New COVID spending: Chrystia Freeland’s fall fiscal update sets aside almost $30-billion over six years for pandemic spending, including $4.5-billion specifically to respond to Omicron, the Globe reports. The update also includes $40-billion to compensate First Nations children and to reform Canada’s child-welfare over seven years.
The update says it is a time of economic uncertainty because of the pandemic: “The path forward will depend on a number of tailwinds and headwinds, which could either bolster the recovery or push it off course.”
The update is notable for what it does not include, the Globe writes.
It is primarily an update of federal spending and revenue projections and does not mention many of new spending promises made in this year’s Liberal Party election platform. Those promises added up to $78-billion over five years. For instance, the update makes no mention of a platform pledge to impose a 3-per-cent surtax on bank and insurance companies with profits of more than $1-billion and to introduce a fee on financial services companies, which it called the “Canada Recovery Dividend.”
The update finds the books in somewhat better shape than expected. The budget had predicted “the debt-to-GDP ratio would peak at 51.2 per cent this fiscal year, up from pre-pandemic levels of about 31 per cent. Tuesday’s forecast says it will peak this year at 48 per cent, before declining gradually to 44 per cent by the 2026-27 fiscal year.”
Freeland isolated: It was telling, writes Heather Scoffield in the Star, that Freeland had to deliver her update from isolation.
Rapid testing had just indicated that two of her staff had tested positive for COVID-19, and suddenly the entire office, including the minister, had to take steps to isolate — but keep on doing their jobs by turning to all the workarounds we have developed over the past 21 months. Freeland’s first post-election fiscal reveal is all about enabling that pattern economy-wide — dedicating billions to keeping the trains running on time despite the lightning speed at which Omicron is disrupting our lives.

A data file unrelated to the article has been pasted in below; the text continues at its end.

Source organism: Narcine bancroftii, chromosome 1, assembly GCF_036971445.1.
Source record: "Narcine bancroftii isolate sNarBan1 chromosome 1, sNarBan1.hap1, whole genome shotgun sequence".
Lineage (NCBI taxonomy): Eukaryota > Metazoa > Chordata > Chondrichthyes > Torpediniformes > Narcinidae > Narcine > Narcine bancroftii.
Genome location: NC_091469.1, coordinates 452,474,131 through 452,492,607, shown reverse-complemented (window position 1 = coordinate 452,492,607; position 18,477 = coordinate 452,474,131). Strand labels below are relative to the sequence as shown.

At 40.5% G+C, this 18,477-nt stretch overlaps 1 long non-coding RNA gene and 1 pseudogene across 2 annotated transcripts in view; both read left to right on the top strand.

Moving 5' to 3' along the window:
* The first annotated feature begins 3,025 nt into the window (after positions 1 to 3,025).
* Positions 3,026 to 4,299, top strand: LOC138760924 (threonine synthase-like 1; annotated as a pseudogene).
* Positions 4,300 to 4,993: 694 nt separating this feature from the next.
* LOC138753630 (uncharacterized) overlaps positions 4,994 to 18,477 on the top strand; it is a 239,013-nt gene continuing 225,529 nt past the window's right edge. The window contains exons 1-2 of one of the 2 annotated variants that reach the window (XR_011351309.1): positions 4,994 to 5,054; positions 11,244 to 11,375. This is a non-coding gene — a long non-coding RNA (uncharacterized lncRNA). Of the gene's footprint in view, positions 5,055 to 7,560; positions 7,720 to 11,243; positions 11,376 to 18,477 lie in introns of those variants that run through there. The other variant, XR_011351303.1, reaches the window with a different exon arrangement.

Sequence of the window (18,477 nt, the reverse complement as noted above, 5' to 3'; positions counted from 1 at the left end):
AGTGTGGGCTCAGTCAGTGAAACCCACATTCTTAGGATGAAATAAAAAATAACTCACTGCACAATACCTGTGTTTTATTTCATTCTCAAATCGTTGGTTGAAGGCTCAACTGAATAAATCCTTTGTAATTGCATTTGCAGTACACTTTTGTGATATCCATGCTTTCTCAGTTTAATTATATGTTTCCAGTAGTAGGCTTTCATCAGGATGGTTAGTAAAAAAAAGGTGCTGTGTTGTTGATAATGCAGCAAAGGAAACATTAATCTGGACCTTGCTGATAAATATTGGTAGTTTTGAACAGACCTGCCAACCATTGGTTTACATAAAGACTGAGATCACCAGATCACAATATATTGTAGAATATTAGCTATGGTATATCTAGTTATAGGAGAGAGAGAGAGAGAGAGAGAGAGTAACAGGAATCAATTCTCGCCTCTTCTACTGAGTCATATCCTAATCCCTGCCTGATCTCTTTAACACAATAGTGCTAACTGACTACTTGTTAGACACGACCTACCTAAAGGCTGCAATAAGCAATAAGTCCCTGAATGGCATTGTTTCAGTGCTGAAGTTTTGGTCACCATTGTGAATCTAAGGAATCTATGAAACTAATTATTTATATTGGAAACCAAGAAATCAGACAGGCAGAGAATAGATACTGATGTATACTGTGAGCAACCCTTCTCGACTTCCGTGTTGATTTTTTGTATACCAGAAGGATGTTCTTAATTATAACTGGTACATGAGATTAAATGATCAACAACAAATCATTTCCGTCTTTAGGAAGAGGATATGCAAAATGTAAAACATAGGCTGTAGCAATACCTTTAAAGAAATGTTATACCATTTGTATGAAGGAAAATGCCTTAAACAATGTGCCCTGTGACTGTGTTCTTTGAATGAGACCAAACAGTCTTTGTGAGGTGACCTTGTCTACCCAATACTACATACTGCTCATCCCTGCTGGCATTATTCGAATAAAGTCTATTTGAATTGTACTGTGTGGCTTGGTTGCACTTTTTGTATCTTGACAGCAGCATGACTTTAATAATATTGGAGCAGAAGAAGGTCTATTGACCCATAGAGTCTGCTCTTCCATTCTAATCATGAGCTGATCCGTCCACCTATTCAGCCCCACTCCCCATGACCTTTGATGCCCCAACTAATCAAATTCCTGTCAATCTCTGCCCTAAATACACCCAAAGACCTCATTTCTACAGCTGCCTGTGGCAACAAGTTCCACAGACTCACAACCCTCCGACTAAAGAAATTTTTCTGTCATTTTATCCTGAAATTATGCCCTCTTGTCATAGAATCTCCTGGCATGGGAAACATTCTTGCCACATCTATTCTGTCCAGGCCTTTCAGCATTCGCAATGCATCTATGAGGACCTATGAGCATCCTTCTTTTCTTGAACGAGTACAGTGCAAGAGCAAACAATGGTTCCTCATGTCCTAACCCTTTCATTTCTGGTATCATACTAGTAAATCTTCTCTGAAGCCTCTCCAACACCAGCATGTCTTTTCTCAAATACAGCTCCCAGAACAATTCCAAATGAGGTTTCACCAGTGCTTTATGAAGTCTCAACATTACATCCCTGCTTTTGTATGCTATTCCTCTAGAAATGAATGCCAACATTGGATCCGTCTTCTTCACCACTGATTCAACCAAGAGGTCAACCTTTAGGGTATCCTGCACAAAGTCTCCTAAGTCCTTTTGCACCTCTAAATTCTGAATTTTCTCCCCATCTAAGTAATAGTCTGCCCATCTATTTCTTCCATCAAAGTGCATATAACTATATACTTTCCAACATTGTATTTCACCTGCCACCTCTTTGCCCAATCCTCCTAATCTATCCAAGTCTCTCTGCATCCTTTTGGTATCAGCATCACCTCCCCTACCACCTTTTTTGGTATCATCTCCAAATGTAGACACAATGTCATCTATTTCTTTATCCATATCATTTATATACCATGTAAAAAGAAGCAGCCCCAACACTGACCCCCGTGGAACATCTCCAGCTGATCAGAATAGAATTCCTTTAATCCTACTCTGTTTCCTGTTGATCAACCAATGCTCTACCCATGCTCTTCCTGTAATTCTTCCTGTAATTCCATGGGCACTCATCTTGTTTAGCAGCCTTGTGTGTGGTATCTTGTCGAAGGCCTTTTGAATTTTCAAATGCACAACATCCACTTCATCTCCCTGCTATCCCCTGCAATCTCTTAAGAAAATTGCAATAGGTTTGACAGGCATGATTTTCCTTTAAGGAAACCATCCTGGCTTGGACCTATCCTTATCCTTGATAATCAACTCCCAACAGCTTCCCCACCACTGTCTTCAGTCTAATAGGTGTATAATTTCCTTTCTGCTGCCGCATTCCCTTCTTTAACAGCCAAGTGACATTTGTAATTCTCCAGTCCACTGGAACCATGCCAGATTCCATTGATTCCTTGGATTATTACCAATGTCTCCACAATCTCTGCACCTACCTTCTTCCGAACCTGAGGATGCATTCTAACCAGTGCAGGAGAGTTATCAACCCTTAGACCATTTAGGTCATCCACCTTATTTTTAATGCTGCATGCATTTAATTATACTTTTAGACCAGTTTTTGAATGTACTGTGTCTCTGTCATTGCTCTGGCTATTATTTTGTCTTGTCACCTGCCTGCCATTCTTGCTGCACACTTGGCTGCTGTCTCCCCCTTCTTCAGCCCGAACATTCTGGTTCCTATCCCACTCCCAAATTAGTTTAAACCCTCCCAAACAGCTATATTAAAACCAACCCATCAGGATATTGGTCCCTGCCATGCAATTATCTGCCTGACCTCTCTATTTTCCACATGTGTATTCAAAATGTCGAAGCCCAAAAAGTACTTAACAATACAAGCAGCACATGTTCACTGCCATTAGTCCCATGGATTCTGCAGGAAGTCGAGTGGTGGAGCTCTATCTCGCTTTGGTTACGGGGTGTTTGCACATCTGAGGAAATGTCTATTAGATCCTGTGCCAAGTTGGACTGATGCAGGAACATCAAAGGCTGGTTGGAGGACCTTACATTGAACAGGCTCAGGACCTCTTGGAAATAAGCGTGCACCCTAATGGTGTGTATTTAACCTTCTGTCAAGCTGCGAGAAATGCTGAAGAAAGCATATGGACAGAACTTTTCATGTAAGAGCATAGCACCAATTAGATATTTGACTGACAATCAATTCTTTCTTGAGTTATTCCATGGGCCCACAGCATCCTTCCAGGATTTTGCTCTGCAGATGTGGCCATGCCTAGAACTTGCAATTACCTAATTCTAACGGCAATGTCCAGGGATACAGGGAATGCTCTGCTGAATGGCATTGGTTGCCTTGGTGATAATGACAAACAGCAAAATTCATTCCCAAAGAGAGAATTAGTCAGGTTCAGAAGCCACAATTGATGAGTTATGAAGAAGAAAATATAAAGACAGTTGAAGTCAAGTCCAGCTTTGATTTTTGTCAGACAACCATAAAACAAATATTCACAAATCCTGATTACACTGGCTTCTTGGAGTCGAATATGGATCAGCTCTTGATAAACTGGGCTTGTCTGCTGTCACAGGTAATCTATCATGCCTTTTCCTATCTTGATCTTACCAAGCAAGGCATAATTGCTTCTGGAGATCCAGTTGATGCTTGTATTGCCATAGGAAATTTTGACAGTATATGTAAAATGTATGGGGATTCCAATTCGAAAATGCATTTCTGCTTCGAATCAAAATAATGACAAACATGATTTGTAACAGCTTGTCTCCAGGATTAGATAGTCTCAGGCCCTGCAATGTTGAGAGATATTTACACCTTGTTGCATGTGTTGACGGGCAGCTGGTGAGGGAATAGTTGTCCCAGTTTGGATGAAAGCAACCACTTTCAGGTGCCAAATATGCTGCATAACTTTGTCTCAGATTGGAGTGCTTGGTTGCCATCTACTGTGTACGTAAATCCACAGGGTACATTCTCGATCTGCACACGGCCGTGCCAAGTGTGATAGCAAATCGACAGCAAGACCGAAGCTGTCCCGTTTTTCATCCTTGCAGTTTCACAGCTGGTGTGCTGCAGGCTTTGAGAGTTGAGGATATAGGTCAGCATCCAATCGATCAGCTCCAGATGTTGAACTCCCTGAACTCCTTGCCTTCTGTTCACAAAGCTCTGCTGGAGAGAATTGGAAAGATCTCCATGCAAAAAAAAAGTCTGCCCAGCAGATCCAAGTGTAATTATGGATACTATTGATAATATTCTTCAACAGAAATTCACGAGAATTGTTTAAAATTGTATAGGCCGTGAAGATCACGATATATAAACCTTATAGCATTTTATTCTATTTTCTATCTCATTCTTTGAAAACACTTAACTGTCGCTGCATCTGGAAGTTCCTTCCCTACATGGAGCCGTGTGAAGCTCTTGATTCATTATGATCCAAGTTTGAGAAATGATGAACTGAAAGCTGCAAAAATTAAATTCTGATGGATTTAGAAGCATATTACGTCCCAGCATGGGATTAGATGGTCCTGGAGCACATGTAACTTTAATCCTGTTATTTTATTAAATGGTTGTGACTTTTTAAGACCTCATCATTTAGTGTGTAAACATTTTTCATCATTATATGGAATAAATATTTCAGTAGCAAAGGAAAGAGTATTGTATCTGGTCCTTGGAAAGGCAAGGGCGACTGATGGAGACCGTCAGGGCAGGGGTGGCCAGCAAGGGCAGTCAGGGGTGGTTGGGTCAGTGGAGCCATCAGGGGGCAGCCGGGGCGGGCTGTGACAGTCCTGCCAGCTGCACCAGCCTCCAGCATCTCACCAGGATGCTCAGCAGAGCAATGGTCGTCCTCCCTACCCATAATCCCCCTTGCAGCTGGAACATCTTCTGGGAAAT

Too much: In the Post, John Ivison writes that it’s still too much spending, and wonders if the federal government should be spending so much on Indigenous child welfare.
First ministers talk: Justin Trudeau was to speak with the premiers last night to discuss the possibility of stricter public health measures in response to omicron, CBC reports.
CBC says officials are considering more travel restrictions. The Globe reports the feds want to revive its advisory against non-essential international travel. An announcement of new measures, including the possibility of a ban on entry by foreign nationals, is expected to be announced today.
Getting ready: In Maclean’s, Patricia Treble has some sobering news about omicron, which looks likely to cut a swatch through Canada as it has in Europe. Dr. Andrew Morris says Canada could have done more to get ready.
Morris cites two big mistakes by Canadian governments in the past two months: minimizing the benefits of third dose; and what he calls a “silly strategy” of delaying rollouts of third doses until they saw evidence in this country of waning immunity from two doses of vaccine, even though there was evidence from around the world that such waning would hit us. “Those errors have led us to where we are today,” he says. “There was zero benefit to waiting; now they have zero capacity to roll out immunizations.”
This is living with COVID. Wear a mask in public, administer third doses at full speed. And accept the risk. The alternative is fear, isolation, withdrawal. And that is no longer possible, neither humanly nor economically.
Singh changes tune: Jagmeet Singh said Tuesday he would support federal intervention in a court challenge to Bill 21, which bans public-sector workers from wearing religious symbols on the job, CP reports. Singh said he changed his position after a teacher in Chelsea was reassigned from teaching because she wears a hijab.
Notwithstanding: In the Star, Althia Raj has an interesting column on the implications of the more frequent use of the notwithstanding clause, which allows provinces to override the Charter of Rights and Freedoms, as Francois Legault has done with Bill 21. Montreal Liberal MP Anthony Housefather thinks legal scholars and MPs should consider whether its use is appropriate.
It includes long-observed effects such as reductions in sea ice and snow cover, retreating glaciers and thawing permafrost. Other, more recently observed phenomena range from a proliferation of woody shrubs and beaver dams across the tundra to a Bering Strait awash in marine garbage due to increased shipping traffic. “As the Arctic transforms, science in some cases is running to keep up,” the authors write.
Enough boosters: In an end-of-year interview with CTV’s Evan Solomon, Trudeau said that the government has acquired enough boosters for everyone.
— Stephen Maher